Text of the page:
As hard as the Department of Justice and whistleblowers have tried, they have mostly been unable to successfully make a case that violating the conditions of participation is tantamount to submitting a false claim, says Denver attorney Jeff Fitzgerald, with Polsinelli Shughart. Violating the conditions of payment may be a false claim. However, when the conditions of participation are violated, hospitals get cited for deficiencies and could lose their Medicare provider status, Waltz says. And that’s not to say DOJ won’t succeed eventually in basing false claims cases on conditions-of-participation failures, since the department has connected the dots between substandard care and false claims.
As claims come under more internal and external scrutiny, providers can ask themselves whether they have substantially complied with the regulatory obligation, Fitzgerald says. If they submit the claim and it’s denied, would it be upheld on appeal? “Looking through the litigation lens helps clarify,” he says. “Some requirements you can cure or you might have substantially met the spirit of the rule.” For example, it might not be fatal to the payment of a claim if a physician missed a deadline because of a frozen computer. But some things are beyond the pale. Fitzgerald recently reviewed the billing at an anesthesia practice at the request of the anesthesiologists, who were troubled by one physician’s habit of rounding the time he spent providing services. Since Medicare pays for anesthesia based on time, every minute counts, and this anesthesiologist rounded in whatever direction benefited his wallet. It wasn’t too subtle; documentation showed him ending at 12:05 p.m. in operating room one and starting at noon in operating room two. “When you are paid every 60 seconds, there is no provision for rounding. There’s no Medicare provision for giving yourself an extra five minutes,” Fitzgerald says. The rounding netted the anesthesiologist an extra $20,000 a year, and over four years he took in $80,000 in overpayments. The practice repaid Medicare, but it was a lot of risk for a relatively small amount of money.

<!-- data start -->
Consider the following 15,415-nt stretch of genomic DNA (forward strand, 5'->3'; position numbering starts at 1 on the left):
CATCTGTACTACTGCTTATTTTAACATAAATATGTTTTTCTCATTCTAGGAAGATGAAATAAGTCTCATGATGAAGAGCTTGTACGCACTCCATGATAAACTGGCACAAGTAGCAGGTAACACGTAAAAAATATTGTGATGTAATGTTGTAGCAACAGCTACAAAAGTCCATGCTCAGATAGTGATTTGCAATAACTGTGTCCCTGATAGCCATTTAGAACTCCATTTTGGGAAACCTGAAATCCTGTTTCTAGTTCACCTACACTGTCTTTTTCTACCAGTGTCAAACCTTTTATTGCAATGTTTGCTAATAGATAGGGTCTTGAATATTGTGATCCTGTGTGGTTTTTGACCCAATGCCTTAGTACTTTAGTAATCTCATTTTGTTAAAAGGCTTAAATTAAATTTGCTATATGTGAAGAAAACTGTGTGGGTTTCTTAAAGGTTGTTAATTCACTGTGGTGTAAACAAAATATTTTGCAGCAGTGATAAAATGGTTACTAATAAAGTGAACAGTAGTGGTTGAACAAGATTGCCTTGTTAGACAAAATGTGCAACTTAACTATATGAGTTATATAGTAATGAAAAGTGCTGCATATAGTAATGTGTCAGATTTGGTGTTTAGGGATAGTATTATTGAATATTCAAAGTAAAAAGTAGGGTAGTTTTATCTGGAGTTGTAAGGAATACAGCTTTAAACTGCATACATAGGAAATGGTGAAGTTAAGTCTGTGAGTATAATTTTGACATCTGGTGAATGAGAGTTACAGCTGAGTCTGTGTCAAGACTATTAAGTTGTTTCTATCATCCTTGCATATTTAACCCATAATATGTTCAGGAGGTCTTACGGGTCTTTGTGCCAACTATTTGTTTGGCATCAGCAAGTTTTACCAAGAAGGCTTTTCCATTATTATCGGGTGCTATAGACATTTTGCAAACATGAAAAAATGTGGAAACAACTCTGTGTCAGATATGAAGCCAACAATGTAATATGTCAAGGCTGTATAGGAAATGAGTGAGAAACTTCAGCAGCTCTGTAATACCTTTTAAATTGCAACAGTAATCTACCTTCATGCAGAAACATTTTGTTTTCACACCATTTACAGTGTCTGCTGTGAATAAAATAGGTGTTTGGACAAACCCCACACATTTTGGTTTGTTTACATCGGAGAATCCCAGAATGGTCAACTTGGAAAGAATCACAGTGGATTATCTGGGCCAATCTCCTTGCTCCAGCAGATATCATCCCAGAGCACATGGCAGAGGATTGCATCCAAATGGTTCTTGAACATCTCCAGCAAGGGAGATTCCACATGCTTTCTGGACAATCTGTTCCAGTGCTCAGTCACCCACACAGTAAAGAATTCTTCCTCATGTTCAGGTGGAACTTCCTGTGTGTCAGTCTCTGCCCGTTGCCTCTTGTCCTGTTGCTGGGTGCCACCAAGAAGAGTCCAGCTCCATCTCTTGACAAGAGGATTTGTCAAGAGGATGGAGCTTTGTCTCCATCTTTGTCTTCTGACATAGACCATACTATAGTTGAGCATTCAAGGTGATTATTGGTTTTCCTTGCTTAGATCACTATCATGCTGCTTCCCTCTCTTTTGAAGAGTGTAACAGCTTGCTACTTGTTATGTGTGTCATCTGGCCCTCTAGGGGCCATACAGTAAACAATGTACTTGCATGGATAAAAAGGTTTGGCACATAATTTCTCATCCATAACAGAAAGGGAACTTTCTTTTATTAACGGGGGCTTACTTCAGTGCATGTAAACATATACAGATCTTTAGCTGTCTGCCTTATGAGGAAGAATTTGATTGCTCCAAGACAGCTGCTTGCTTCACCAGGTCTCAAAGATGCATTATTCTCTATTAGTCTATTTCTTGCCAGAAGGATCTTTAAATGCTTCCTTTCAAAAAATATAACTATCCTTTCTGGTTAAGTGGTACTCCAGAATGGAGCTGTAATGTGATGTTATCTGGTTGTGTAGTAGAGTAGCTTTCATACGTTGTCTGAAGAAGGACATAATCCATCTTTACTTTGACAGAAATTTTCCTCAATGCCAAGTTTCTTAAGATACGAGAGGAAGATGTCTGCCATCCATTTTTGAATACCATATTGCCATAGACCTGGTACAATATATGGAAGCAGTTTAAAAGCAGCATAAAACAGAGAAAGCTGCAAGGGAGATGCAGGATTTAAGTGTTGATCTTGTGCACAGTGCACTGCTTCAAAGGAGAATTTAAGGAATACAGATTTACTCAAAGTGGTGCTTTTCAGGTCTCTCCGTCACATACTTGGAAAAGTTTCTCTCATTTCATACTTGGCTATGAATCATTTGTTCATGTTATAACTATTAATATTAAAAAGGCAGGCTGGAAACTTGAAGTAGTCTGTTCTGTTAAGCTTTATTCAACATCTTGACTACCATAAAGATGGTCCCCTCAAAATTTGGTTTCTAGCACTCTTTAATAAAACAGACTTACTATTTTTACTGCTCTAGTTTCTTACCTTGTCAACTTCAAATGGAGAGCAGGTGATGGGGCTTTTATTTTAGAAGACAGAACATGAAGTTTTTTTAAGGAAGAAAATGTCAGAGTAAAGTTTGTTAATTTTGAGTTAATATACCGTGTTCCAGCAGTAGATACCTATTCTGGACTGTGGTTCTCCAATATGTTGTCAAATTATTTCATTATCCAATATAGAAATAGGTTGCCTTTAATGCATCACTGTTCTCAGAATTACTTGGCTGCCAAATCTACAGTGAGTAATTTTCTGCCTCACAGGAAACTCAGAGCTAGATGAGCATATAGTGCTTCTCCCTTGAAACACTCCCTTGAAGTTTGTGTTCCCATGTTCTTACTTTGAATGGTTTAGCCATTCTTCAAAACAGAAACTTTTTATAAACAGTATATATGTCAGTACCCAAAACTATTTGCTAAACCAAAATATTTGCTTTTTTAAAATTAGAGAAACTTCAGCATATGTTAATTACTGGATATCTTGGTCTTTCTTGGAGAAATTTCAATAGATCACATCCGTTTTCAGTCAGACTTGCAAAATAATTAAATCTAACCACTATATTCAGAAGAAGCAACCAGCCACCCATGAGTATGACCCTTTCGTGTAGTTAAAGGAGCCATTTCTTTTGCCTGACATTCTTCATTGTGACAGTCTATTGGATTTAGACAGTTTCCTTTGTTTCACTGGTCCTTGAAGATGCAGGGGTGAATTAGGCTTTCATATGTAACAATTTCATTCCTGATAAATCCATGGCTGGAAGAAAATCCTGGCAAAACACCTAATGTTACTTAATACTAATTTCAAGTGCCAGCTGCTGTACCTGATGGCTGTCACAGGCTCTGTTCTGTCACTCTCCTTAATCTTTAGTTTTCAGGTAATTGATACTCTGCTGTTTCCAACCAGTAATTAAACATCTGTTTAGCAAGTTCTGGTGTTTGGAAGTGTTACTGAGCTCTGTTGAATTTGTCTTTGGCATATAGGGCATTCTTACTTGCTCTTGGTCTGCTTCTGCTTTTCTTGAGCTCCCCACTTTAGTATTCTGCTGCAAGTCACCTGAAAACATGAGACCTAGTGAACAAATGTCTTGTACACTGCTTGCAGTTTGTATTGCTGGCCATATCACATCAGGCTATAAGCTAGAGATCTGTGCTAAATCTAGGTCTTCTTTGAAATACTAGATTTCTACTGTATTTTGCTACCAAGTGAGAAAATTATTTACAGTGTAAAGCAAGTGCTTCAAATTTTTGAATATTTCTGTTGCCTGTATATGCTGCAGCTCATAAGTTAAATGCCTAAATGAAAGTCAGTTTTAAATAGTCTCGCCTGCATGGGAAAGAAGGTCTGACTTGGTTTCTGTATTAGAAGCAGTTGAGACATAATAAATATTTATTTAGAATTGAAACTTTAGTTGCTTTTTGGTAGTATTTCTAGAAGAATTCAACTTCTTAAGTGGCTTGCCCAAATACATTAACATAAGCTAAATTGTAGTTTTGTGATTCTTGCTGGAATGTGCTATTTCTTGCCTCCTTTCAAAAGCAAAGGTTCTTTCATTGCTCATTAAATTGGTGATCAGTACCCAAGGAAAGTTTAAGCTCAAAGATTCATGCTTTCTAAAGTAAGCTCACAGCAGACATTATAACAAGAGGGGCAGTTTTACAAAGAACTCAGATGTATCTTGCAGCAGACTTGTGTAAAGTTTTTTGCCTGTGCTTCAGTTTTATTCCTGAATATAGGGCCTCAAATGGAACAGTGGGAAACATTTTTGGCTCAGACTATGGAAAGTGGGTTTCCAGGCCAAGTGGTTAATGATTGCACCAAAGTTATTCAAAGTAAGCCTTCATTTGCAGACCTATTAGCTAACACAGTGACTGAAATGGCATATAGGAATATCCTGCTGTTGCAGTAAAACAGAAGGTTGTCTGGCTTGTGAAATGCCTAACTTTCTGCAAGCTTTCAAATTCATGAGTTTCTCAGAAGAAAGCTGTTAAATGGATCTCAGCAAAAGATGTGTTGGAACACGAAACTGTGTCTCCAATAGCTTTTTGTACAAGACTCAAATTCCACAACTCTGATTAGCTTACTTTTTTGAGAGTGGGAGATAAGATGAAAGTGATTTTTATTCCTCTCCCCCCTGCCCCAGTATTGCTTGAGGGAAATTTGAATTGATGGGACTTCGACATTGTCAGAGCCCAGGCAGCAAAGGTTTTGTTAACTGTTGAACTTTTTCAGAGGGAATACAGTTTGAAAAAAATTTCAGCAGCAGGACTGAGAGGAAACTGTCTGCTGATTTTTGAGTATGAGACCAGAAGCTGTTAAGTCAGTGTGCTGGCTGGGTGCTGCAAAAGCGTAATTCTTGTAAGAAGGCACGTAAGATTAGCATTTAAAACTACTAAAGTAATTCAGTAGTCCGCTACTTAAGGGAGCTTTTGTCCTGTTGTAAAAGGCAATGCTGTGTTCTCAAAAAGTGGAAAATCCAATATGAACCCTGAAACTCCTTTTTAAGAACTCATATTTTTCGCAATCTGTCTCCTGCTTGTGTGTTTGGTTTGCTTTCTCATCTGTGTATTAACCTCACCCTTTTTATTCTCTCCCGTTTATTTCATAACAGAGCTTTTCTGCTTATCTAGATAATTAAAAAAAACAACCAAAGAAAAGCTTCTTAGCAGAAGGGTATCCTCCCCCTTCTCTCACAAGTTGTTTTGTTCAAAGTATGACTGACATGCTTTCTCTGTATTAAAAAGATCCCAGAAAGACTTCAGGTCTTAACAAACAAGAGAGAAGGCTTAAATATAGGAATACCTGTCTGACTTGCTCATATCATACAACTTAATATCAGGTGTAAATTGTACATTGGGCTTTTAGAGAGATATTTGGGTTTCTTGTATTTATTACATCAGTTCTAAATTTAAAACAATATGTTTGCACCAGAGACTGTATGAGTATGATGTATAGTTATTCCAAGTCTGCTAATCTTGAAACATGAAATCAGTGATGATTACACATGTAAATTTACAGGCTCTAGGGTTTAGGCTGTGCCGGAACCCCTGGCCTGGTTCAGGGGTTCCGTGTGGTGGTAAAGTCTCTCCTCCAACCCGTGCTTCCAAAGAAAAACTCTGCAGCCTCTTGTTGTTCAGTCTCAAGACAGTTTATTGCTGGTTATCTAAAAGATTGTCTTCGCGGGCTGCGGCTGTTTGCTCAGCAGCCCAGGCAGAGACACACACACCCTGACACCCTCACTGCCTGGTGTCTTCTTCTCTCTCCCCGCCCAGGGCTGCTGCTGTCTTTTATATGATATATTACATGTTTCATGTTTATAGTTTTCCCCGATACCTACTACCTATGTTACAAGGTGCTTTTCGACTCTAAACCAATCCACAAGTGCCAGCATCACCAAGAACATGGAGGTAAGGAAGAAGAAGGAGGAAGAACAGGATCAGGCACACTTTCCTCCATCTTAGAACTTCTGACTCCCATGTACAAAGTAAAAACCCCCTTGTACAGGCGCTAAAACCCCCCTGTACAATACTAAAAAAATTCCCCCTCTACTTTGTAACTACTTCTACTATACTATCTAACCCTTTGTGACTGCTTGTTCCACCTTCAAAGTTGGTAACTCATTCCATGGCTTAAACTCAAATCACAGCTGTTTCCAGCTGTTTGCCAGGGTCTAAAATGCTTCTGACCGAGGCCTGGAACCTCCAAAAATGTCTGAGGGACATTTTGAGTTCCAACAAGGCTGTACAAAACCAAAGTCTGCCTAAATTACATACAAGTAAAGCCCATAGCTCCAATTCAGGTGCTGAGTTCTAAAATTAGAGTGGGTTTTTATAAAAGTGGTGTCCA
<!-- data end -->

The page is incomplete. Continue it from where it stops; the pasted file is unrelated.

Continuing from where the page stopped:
Keith Wolf, general counsel for St. Barnabas Hospital in the Bronx, N.Y., says as a general rule hospitals must meet technical requirements. “Otherwise, it is not a claim that should or can be paid,” he says. “From a compliance perspective, our view of the world is that bills go out clean and if for some reason a technical violation comes in through an audit, we are not fighting unless it exceeds a dollar value and we want to take a stand on an issue,” Wolf says. A missing signature in the official medical record can sometimes be remedied during a field audit through the use of other documentation. For example, there may be a form attached to a lab sample so the lab can process the specimen. “If the physician signed that form, the argument goes that the signed form is a physician order, even though that form was not in the official medical record — it’s a lab form. Clearly you prefer that the physician order be in the official medical record, but this is a way that one can make a productive argument in support of payment on a technical issue to an auditor.”